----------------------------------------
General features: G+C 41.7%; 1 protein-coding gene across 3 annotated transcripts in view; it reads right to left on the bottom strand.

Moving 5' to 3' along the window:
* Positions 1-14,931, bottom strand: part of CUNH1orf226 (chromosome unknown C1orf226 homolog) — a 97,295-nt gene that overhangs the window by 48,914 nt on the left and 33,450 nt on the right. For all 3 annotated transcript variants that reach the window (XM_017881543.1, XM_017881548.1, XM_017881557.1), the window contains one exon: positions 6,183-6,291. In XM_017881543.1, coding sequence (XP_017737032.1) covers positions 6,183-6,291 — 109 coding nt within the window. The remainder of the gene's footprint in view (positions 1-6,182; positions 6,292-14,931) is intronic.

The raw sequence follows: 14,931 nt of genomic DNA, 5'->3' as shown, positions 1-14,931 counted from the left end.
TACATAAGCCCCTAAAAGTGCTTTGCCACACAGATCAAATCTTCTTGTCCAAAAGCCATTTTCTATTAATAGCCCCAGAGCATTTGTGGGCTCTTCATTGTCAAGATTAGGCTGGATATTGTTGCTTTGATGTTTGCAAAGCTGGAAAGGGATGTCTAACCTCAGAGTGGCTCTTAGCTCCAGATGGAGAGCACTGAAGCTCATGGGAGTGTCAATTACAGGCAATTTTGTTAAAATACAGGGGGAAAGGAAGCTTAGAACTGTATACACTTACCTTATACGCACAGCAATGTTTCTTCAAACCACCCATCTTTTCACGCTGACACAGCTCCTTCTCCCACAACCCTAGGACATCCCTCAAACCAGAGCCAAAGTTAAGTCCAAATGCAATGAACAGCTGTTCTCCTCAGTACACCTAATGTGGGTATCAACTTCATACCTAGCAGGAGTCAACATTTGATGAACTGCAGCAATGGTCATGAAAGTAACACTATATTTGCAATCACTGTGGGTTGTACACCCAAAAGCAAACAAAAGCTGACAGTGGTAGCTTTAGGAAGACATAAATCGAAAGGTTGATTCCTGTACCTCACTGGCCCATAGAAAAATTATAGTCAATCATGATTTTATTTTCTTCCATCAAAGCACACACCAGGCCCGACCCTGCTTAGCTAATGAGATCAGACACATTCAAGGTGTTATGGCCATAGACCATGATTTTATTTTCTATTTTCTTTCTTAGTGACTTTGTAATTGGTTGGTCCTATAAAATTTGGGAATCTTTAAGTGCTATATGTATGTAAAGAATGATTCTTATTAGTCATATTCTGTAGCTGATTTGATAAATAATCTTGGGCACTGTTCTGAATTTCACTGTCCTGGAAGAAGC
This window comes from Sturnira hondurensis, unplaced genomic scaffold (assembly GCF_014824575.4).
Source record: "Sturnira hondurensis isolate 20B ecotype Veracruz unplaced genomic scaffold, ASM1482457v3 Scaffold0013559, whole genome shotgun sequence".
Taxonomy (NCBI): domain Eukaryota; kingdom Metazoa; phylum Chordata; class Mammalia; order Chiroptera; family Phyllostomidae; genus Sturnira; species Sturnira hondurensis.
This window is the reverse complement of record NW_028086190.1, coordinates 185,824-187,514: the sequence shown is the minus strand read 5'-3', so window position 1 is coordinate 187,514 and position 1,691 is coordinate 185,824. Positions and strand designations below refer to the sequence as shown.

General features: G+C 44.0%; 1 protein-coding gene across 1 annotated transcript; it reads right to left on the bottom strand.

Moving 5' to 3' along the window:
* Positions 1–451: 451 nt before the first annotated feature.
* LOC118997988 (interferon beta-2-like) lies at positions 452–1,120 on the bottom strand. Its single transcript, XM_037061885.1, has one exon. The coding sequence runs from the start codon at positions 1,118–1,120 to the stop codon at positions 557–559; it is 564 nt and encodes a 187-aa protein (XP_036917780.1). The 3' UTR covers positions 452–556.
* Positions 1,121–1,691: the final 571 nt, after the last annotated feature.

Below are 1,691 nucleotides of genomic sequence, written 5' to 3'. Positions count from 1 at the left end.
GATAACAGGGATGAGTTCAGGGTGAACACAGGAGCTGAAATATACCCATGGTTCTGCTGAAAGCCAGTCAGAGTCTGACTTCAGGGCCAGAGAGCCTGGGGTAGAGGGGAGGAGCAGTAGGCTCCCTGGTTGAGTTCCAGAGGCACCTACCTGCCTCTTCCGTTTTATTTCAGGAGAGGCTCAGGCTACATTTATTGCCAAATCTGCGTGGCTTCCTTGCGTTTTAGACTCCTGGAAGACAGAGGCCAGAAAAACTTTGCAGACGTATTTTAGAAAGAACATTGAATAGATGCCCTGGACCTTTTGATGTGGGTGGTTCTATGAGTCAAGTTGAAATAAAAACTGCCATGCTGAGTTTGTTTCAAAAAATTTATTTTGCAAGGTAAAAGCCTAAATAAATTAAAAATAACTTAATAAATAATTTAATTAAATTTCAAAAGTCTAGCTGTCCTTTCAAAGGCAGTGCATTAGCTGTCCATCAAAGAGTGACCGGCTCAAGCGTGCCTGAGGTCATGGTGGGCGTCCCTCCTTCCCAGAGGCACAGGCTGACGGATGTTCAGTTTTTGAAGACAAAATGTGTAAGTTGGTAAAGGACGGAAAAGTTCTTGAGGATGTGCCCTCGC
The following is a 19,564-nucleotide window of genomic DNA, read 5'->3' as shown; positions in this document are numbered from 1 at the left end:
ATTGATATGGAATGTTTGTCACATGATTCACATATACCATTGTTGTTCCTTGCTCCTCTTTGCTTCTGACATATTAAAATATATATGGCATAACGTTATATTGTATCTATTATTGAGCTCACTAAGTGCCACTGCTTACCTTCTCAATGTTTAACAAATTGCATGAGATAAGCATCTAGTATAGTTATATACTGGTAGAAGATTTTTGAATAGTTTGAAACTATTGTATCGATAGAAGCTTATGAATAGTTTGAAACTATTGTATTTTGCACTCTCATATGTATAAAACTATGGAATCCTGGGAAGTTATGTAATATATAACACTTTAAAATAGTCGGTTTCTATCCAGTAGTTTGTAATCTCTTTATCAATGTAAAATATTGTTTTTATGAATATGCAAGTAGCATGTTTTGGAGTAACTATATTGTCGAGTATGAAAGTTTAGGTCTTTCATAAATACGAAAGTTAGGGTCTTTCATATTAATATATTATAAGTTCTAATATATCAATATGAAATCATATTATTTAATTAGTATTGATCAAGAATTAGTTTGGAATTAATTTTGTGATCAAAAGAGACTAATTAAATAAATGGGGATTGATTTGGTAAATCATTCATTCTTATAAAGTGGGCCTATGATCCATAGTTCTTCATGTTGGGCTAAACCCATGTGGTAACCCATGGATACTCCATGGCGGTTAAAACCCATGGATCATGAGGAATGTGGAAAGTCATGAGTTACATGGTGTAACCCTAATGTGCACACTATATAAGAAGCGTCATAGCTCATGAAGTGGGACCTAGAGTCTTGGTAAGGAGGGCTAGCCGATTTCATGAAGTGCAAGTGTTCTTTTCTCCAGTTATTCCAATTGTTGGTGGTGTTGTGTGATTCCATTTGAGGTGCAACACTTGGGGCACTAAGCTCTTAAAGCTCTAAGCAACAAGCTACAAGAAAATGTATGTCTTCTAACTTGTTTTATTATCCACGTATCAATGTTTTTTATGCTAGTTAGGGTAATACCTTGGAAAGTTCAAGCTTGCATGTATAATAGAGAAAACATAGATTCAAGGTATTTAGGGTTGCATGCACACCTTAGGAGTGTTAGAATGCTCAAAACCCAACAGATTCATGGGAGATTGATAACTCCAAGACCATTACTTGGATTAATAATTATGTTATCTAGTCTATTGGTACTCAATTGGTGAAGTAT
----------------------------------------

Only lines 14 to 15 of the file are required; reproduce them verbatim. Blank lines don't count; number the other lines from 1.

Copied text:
* Positions 1,121–1,691: the final 571 nt, after the last annotated feature.

Below are 1,691 nucleotides of genomic sequence, written 5' to 3'. Positions count from 1 at the left end.